2. It’s hard to see this project moving forward. More office space? An entire SOMA office building (45K feet) was just put up for sublease. Of note, Cloudflare currently occupies the building so are they about to abandon SF?

    In any case, hardly a week goes buy now that doesn’t see more space dumped onto the sublease market – IIRC there is more than 8 million feet available for sublease. Good luck to any developer getting financing for this project.

    1. While there is a glut of office space now, this project is likely 2-3 years from coming online and the office market will be far different then. Forward thinking developers should work to propose and entitle their projects now, so that they will be shovel ready when the market will be ready to absorb the inventory.

      1. Wishing and hoping for a quick turnaround in the SF office market is dubious given the trends. There are 16 million plus feet of empty office space in the city which likely will take 10 – 15 years to fill. PG&E is set to dump around 950K feet of space on the sublease market.

        The macro trend is not lost on developers and financing companies. Last year Seattle surged to the lead in terms of leases for tech space. More than 3.4 million feet. SF/the Bay Area fell to 6th place with just 862,000 feet of space leased. And the lion’s share of that was not in SF proper. Put simply there is no demand for additional office space in SF for the medium term anyway. 5M sits unleased as it’s set to open and Oceanwide has been abandoned. The numbers are simply not there for projects such as this.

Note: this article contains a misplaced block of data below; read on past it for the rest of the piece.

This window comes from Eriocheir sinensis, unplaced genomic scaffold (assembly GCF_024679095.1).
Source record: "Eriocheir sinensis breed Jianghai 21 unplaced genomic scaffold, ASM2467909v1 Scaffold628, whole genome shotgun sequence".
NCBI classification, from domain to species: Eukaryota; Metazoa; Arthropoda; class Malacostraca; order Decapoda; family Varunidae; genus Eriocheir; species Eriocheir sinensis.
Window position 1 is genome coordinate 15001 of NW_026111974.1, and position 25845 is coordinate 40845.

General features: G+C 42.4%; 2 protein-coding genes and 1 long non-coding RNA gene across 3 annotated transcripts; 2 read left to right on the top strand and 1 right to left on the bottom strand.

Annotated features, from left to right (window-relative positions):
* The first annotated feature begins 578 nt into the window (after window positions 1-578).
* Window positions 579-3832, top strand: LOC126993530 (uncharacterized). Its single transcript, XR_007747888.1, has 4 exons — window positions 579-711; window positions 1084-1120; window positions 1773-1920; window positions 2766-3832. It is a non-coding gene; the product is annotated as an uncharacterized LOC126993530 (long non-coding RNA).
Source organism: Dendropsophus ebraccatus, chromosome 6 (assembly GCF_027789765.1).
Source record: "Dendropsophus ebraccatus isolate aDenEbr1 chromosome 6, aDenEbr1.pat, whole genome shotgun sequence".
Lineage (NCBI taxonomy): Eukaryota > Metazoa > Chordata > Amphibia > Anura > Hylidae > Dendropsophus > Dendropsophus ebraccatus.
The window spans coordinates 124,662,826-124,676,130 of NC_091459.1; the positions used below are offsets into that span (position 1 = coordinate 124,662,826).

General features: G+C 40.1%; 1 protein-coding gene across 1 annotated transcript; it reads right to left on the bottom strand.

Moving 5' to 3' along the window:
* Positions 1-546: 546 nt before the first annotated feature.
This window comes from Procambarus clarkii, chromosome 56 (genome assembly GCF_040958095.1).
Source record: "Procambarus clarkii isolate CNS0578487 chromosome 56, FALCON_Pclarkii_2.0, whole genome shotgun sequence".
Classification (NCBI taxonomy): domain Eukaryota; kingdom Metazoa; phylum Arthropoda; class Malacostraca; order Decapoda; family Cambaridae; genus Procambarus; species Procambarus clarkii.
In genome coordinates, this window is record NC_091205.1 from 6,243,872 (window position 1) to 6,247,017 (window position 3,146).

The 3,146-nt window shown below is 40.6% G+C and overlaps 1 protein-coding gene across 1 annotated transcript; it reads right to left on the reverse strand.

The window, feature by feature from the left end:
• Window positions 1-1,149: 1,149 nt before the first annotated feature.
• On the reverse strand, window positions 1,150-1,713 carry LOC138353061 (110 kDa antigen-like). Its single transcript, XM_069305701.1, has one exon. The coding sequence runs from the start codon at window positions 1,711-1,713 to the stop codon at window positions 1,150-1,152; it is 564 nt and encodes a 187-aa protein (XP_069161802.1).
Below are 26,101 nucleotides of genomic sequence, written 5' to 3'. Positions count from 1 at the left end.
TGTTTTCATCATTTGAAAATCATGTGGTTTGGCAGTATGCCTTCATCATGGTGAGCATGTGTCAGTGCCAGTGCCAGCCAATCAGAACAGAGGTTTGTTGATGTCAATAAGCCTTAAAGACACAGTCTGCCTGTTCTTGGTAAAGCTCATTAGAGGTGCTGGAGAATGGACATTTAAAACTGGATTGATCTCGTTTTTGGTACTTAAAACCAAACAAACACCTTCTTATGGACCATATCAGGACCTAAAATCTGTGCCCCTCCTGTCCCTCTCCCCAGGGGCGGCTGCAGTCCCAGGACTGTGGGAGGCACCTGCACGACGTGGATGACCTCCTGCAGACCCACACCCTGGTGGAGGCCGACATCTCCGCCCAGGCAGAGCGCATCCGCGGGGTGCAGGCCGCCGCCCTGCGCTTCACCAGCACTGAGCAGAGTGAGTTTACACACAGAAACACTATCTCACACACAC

2. Far different? The only difference is that second tier cities will be more entrenched as tech centers now.

    1. Clued in readers will understand that the CS Plan requires projects to be designed with ‘gritty’ architecture rather than ‘finesse’. And for the arm chair architects that throw around words without even knowing their meaning, finesse means ‘intricate and refined delicacy’.

      1. Clued in readers will understand that ‘gritty’ architecture can include ‘intricate and refined delicacy’. As an architect I understand it too.

        1. I take it all back then and I defer to the expert. Maybe some ‘refined’ bays or some ‘delicate’ Swiss Pearl cladding would fix it?

          1. Hmm, maybe you could benefit from design inspiration beyond your subscription to Airport Storage Review. There are countless ways to design ‘gritty-refined-delicate’ without bay windows. Breaking up the massing to relate to the surrounding could be a good place to start.

  3. Is anything ever going to fill in that hole in the corner that’s been there for over 30 years?

    1. I’ve lived in SoMa nearby for 10 years and I’ve been asking myself the same question the entire time.

    2. Oh man. When I first saw the photo with the building outline drawn on, I thought “finally that sad empty corner is getting filled!” Then I realized the new building was going on the lot behind it on Bryant… on well.